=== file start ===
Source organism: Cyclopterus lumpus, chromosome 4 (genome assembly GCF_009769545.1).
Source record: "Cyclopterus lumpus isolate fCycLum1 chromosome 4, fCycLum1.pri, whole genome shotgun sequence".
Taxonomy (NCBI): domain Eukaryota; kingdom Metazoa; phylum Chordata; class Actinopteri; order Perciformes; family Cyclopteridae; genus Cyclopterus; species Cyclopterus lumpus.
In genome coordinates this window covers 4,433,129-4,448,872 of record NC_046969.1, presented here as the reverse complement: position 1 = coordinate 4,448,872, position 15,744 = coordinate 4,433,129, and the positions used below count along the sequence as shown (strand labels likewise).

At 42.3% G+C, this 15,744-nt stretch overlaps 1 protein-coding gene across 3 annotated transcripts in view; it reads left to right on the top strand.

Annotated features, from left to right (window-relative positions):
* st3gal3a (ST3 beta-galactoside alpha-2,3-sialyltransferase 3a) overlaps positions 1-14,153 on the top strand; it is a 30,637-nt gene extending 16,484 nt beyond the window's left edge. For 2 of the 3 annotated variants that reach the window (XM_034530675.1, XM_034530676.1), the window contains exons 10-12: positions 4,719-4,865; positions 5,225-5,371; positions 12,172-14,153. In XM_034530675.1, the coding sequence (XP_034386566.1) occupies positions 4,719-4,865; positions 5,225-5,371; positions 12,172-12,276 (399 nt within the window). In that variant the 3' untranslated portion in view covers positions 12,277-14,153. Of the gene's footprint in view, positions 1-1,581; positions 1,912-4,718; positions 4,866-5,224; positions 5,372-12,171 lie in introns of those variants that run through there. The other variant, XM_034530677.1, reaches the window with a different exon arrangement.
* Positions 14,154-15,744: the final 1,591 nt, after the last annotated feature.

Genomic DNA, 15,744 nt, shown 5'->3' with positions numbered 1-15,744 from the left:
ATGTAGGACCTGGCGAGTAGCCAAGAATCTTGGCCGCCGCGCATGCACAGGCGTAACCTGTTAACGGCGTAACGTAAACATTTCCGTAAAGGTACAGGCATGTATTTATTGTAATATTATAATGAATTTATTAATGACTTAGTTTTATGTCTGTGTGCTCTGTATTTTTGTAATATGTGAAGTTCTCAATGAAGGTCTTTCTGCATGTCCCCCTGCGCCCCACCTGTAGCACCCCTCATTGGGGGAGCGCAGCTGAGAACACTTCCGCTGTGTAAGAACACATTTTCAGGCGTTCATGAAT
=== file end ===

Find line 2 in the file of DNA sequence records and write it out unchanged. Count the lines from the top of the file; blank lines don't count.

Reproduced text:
Source record: "Cyclopterus lumpus isolate fCycLum1 chromosome 4, fCycLum1.pri, whole genome shotgun sequence".